Using a combination of traditional ecological knowledge and science, a USDA Forest Service research team has demonstrated that the traditional Indian method of storing black ash logs submerged in rivers can save the traditional art of ask basketmaking, which otherwise can be at the mercy of the voracious emerald ash borer. Working with artisans from the Match-e-be-nash-she-wish Band of Potawatomi Indians of Michigan near Gun Lake, Michigan, scientists from the USDA Forest Service and the USDA Animal and Plant Health Inspection Service (APHIS) tested the traditional practice of storing black ash logs submerged in rivers to determine whether it can both effectively preserve ash logs for basketmaking and kill emerald ash borer (EAB) larvae lurking under the bark of ash trees and prevent emergence of adults. The study found that submerging logs for 18 weeks during winter or 14 weeks in spring killed EAB larvae and also retained the wood's quality for basketmaking. The study was published online on June 27, 2015 in the journal Agricultural and Forest Entomology and is titled “Submergence of Black Ash Logs to Control Emerald Ash Borer and Preserve Wood for American Indian Basketmaking.” "Black ash has special importance for American Indian and First Nations people in the Great Lakes region and northeastern North America," said Dr. Michael T. Rains, Director of the Forest Service's Northern Research Station and the Forest Products Laboratory.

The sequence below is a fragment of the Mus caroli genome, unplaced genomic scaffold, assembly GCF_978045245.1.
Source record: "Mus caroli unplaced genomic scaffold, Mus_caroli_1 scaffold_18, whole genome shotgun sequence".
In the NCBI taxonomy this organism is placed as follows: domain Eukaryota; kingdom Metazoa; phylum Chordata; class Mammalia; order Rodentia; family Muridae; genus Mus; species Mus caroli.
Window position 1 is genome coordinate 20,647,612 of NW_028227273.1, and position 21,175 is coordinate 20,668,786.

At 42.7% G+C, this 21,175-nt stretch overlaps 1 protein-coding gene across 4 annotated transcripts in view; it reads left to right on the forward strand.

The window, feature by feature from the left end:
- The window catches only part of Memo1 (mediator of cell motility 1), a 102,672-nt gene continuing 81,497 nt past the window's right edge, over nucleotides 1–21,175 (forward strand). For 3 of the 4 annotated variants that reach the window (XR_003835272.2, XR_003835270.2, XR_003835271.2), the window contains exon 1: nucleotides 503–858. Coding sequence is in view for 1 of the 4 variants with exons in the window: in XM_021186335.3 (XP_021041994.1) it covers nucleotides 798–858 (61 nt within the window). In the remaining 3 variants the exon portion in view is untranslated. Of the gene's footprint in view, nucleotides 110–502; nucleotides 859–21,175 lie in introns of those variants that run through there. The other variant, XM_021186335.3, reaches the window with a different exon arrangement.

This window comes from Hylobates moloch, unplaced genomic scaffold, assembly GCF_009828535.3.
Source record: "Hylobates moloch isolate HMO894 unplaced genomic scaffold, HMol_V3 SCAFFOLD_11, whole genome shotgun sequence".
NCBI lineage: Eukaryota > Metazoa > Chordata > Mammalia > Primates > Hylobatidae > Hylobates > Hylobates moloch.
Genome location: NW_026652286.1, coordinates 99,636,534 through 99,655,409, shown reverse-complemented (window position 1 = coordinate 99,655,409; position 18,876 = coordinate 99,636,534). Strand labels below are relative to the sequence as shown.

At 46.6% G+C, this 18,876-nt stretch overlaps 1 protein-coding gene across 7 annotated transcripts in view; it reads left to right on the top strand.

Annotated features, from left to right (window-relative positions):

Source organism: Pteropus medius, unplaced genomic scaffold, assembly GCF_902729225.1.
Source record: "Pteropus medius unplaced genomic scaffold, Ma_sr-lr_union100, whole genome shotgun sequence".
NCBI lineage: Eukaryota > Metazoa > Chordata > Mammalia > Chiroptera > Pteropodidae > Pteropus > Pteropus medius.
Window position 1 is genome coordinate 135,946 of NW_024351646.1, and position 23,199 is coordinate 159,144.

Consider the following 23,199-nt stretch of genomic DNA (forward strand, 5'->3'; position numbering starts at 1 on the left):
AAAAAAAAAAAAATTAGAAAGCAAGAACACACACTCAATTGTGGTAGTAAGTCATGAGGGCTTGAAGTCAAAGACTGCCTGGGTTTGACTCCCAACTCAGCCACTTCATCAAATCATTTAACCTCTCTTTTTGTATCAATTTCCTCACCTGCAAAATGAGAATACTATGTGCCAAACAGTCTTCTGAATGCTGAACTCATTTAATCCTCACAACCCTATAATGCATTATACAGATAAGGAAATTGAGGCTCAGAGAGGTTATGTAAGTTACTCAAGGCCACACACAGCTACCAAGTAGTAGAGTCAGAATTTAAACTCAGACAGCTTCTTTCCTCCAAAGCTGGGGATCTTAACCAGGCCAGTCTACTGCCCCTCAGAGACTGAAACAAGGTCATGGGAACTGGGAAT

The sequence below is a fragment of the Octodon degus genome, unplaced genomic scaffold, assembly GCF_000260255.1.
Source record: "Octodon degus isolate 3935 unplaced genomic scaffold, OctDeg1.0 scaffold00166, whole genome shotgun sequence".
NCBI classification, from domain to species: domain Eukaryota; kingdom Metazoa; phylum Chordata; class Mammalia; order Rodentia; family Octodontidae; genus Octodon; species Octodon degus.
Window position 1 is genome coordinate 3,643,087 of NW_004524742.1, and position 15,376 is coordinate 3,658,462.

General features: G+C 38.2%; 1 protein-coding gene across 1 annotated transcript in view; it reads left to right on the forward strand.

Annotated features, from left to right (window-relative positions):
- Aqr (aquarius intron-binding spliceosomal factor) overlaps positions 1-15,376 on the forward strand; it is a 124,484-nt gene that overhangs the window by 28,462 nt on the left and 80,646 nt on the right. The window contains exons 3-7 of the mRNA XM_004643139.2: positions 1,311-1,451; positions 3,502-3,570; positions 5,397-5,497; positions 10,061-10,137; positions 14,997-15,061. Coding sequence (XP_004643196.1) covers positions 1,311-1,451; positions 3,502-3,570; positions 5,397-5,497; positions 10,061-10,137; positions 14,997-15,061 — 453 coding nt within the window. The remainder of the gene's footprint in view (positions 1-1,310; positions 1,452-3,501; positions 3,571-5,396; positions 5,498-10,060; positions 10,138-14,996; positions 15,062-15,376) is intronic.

New Approach to Visualizing Glucose Uptake by Living Single Cells Developed by Columbia Scientists